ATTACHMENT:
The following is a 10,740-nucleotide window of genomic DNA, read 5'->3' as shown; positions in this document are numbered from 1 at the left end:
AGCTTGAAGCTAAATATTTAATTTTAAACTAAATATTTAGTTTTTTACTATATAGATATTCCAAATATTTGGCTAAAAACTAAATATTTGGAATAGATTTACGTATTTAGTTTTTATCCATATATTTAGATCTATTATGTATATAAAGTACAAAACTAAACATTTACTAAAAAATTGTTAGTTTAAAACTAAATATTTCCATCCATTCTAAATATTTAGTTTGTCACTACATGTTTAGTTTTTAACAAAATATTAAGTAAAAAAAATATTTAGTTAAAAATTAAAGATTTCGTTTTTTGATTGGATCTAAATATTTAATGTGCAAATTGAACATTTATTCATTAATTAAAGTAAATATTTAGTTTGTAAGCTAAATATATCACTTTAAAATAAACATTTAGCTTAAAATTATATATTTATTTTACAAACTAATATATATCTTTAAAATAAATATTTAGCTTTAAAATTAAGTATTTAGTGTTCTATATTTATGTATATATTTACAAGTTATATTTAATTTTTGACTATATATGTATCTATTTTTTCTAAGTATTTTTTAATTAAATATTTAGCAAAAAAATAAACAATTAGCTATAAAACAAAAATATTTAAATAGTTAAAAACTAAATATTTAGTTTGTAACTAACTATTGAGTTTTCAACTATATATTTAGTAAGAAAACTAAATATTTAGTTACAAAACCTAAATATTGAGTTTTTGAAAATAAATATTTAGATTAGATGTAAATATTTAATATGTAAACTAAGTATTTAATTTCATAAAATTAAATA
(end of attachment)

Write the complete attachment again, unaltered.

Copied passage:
The following is a 10,740-nucleotide window of genomic DNA, read 5'->3' as shown; positions in this document are numbered from 1 at the left end:
AGCTTGAAGCTAAATATTTAATTTTAAACTAAATATTTAGTTTTTTACTATATAGATATTCCAAATATTTGGCTAAAAACTAAATATTTGGAATAGATTTACGTATTTAGTTTTTATCCATATATTTAGATCTATTATGTATATAAAGTACAAAACTAAACATTTACTAAAAAATTGTTAGTTTAAAACTAAATATTTCCATCCATTCTAAATATTTAGTTTGTCACTACATGTTTAGTTTTTAACAAAATATTAAGTAAAAAAAATATTTAGTTAAAAATTAAAGATTTCGTTTTTTGATTGGATCTAAATATTTAATGTGCAAATTGAACATTTATTCATTAATTAAAGTAAATATTTAGTTTGTAAGCTAAATATATCACTTTAAAATAAACATTTAGCTTAAAATTATATATTTATTTTACAAACTAATATATATCTTTAAAATAAATATTTAGCTTTAAAATTAAGTATTTAGTGTTCTATATTTATGTATATATTTACAAGTTATATTTAATTTTTGACTATATATGTATCTATTTTTTCTAAGTATTTTTTAATTAAATATTTAGCAAAAAAATAAACAATTAGCTATAAAACAAAAATATTTAAATAGTTAAAAACTAAATATTTAGTTTGTAACTAACTATTGAGTTTTCAACTATATATTTAGTAAGAAAACTAAATATTTAGTTACAAAACCTAAATATTGAGTTTTTGAAAATAAATATTTAGATTAGATGTAAATATTTAATATGTAAACTAAGTATTTAATTTCATAAAATTAAATA